In U.S. v. Byrnes, the defendant was convicted of making false statements to a grand jury investigating illegal trafficking in exotic birds. The issue involved the materiality of statements as to whether some illegally imported swans and geese were dead or live when the defendant received them.
To bolster its case, the government called a collector of Australian parrots who testified the defendant had delivered some swans and geese to her. Defense counsel cross-examined the witness, an immigrant from Germany who had difficulty speaking English, in an apparent effort to challenge her credibility as a bird expert. Here’s the interesting colloquy:
Q. Mrs. Meffert, do you recall testifying yesterday about your definition of birds?
Q. And do you recall that you said that the swans and geese were not birds?
A. Not to me.
Q. What do you mean by that, “not to me?”
A. By me, the swans are waterfowls.
Shortly thereafter, Mrs. Meffert was cross examined as follows:
Q. Are sparrows birds?
A. I think so, sure.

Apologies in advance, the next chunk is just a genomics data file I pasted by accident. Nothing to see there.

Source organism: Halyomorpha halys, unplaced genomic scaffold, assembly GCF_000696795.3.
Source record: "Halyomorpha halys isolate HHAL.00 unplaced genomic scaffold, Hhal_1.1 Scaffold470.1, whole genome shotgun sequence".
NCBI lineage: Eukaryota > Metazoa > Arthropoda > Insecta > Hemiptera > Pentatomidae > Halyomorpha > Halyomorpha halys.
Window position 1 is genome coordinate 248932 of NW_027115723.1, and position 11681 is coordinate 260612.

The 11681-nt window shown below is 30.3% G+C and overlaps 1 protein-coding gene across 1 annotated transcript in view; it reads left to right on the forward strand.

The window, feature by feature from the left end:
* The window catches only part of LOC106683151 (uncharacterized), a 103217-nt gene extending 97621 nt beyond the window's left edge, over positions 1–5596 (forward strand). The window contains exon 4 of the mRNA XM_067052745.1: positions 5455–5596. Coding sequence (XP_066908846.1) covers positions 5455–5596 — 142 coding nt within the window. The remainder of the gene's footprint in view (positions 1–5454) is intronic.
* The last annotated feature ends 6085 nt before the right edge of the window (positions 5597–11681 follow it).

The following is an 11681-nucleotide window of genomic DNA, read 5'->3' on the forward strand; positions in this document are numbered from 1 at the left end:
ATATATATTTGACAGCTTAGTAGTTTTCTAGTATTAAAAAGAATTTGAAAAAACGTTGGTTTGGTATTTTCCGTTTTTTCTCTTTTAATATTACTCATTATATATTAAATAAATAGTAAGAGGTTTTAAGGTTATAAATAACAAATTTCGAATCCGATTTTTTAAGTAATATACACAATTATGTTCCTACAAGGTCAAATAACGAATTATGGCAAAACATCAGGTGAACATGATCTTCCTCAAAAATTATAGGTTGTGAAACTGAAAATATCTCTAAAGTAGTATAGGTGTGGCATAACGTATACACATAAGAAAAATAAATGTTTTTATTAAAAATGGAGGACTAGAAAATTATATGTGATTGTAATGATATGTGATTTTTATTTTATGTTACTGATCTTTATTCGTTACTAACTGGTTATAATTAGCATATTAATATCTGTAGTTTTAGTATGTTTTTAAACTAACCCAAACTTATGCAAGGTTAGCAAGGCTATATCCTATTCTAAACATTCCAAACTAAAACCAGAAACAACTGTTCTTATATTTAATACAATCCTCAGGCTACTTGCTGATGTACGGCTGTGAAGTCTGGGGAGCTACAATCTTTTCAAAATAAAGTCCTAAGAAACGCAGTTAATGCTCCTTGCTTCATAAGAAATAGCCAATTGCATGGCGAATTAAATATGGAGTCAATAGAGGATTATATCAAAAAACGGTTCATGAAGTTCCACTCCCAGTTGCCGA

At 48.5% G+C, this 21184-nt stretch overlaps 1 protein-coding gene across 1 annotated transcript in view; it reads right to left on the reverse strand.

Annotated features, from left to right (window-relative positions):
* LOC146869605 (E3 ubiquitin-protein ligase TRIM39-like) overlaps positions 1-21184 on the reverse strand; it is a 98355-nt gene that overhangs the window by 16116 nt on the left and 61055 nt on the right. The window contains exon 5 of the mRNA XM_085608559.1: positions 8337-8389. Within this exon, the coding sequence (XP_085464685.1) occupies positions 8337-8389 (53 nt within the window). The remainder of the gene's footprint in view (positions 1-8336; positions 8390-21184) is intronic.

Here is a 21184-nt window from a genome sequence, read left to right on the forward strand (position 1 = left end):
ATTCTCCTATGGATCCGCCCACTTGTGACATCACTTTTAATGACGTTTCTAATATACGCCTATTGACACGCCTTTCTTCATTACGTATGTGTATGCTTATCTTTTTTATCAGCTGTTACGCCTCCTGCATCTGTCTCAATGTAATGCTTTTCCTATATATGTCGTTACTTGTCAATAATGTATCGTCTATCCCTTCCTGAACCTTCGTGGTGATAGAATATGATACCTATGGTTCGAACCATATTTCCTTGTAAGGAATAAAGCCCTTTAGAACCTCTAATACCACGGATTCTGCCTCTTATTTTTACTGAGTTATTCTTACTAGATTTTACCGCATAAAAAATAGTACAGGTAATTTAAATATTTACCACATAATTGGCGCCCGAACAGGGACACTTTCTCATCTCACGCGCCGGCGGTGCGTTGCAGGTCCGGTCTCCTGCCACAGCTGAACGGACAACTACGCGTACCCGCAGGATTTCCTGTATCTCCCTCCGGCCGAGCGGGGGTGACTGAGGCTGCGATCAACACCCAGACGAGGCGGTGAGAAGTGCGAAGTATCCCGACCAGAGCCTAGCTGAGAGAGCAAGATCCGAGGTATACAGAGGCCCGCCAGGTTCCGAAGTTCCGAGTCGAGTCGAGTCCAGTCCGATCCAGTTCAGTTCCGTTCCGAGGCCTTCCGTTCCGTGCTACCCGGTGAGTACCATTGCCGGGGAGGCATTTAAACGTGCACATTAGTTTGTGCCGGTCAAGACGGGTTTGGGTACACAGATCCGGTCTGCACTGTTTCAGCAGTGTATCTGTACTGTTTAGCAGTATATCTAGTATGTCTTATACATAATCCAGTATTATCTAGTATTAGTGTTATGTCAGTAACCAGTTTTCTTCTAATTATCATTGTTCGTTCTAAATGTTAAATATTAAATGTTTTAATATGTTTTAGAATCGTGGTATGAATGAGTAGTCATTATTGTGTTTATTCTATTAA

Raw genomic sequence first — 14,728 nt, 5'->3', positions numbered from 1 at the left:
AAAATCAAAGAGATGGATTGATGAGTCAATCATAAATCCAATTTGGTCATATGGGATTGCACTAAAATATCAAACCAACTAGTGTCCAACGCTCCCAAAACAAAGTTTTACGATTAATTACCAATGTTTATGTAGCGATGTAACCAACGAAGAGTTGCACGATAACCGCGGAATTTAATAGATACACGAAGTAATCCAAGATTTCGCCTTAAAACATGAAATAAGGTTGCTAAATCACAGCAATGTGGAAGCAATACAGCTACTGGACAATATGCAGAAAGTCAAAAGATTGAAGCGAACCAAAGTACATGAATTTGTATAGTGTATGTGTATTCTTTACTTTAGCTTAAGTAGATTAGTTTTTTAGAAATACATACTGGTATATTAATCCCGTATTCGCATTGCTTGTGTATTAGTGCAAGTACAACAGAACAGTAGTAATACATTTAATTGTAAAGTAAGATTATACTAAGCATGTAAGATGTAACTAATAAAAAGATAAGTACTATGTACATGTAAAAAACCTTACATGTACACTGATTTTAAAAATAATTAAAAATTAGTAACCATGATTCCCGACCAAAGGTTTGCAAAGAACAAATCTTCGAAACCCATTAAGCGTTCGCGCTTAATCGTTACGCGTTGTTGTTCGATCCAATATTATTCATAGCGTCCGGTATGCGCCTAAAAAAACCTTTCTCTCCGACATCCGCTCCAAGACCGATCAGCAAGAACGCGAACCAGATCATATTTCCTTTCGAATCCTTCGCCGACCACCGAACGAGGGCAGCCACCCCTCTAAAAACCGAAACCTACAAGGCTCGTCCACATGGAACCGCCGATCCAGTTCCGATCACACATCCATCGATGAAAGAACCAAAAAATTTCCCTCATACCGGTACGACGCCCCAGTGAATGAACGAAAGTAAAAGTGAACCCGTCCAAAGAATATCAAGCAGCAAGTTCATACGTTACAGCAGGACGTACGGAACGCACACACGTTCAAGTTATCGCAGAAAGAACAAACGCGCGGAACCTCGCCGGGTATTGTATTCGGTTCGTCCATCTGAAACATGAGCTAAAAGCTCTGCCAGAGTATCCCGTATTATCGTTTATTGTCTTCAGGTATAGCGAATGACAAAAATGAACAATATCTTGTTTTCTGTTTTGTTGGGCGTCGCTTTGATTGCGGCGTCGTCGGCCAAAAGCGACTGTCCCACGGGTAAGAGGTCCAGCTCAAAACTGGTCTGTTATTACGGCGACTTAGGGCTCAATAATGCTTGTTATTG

Q. Is a crow a bird?
A. I think so.
Q. Is a parrot a bird?
A. Not to me.
Q. How about a seagull, is that a bird?
A. To me it is a seagull, I don’t know what it is to other people.
Q. Is it a bird to you as well or not?
A. To me it is a seagull. I don’t know any other definition for it.
Q. Is an eagle a bird?
A. I guess so.
Q. Is a swallow a bird?
A. I don’t know what a swallow is, sir.
Q. Is a duck a bird?
A. Not to me, it is a duck.
Q. But not a bird.
A. No, to other people maybe.
The government stipulated that swans and geese are birds.
Because it makes me laugh every time I read it, this opinion gains entry to the Strange Judicial Opinions Hall of Fame.
— United States v. Byrnes, 644 F.2d 107, 110 n.7 (2nd Cir. 1981). Thanks to Walter Fitzpatrick.